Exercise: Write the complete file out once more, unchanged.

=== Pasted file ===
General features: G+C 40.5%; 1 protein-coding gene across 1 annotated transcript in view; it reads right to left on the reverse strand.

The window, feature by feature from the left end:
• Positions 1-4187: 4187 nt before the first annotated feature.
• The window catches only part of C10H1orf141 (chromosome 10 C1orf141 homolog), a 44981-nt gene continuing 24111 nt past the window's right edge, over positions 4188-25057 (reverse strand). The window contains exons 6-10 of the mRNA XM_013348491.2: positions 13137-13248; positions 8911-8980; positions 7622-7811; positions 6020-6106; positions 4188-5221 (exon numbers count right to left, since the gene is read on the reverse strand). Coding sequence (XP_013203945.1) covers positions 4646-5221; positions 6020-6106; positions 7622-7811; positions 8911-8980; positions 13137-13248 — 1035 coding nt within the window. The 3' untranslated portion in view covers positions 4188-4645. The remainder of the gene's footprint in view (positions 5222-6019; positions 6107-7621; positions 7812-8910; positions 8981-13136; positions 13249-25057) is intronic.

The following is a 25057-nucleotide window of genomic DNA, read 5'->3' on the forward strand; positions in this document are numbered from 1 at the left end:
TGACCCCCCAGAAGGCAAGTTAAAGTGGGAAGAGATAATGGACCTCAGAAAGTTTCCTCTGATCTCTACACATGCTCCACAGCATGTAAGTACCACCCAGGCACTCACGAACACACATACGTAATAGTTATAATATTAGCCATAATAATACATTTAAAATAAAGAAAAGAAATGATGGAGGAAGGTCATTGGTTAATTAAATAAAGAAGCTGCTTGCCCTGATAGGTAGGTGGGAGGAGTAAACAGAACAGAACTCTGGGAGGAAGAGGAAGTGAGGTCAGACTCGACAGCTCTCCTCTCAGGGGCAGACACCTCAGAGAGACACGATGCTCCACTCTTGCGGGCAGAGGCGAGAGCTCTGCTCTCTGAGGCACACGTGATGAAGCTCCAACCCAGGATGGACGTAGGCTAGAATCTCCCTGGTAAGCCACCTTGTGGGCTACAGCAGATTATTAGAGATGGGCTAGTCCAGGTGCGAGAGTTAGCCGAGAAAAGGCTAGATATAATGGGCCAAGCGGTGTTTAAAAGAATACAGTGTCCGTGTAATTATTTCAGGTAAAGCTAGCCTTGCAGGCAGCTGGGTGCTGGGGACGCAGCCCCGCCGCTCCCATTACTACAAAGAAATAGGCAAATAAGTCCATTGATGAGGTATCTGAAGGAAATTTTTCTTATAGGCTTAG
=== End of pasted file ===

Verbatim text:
General features: G+C 40.5%; 1 protein-coding gene across 1 annotated transcript in view; it reads right to left on the reverse strand.

The window, feature by feature from the left end:
• Positions 1-4187: 4187 nt before the first annotated feature.
• The window catches only part of C10H1orf141 (chromosome 10 C1orf141 homolog), a 44981-nt gene continuing 24111 nt past the window's right edge, over positions 4188-25057 (reverse strand). The window contains exons 6-10 of the mRNA XM_013348491.2: positions 13137-13248; positions 8911-8980; positions 7622-7811; positions 6020-6106; positions 4188-5221 (exon numbers count right to left, since the gene is read on the reverse strand). Coding sequence (XP_013203945.1) covers positions 4646-5221; positions 6020-6106; positions 7622-7811; positions 8911-8980; positions 13137-13248 — 1035 coding nt within the window. The 3' untranslated portion in view covers positions 4188-4645. The remainder of the gene's footprint in view (positions 5222-6019; positions 6107-7621; positions 7812-8910; positions 8981-13136; positions 13249-25057) is intronic.

The following is a 25057-nucleotide window of genomic DNA, read 5'->3' on the forward strand; positions in this document are numbered from 1 at the left end:
TGACCCCCCAGAAGGCAAGTTAAAGTGGGAAGAGATAATGGACCTCAGAAAGTTTCCTCTGATCTCTACACATGCTCCACAGCATGTAAGTACCACCCAGGCACTCACGAACACACATACGTAATAGTTATAATATTAGCCATAATAATACATTTAAAATAAAGAAAAGAAATGATGGAGGAAGGTCATTGGTTAATTAAATAAAGAAGCTGCTTGCCCTGATAGGTAGGTGGGAGGAGTAAACAGAACAGAACTCTGGGAGGAAGAGGAAGTGAGGTCAGACTCGACAGCTCTCCTCTCAGGGGCAGACACCTCAGAGAGACACGATGCTCCACTCTTGCGGGCAGAGGCGAGAGCTCTGCTCTCTGAGGCACACGTGATGAAGCTCCAACCCAGGATGGACGTAGGCTAGAATCTCCCTGGTAAGCCACCTTGTGGGCTACAGCAGATTATTAGAGATGGGCTAGTCCAGGTGCGAGAGTTAGCCGAGAAAAGGCTAGATATAATGGGCCAAGCGGTGTTTAAAAGAATACAGTGTCCGTGTAATTATTTCAGGTAAAGCTAGCCTTGCAGGCAGCTGGGTGCTGGGGACGCAGCCCCGCCGCTCCCATTACTACAAAGAAATAGGCAAATAAGTCCATTGATGAGGTATCTGAAGGAAATTTTTCTTATAGGCTTAG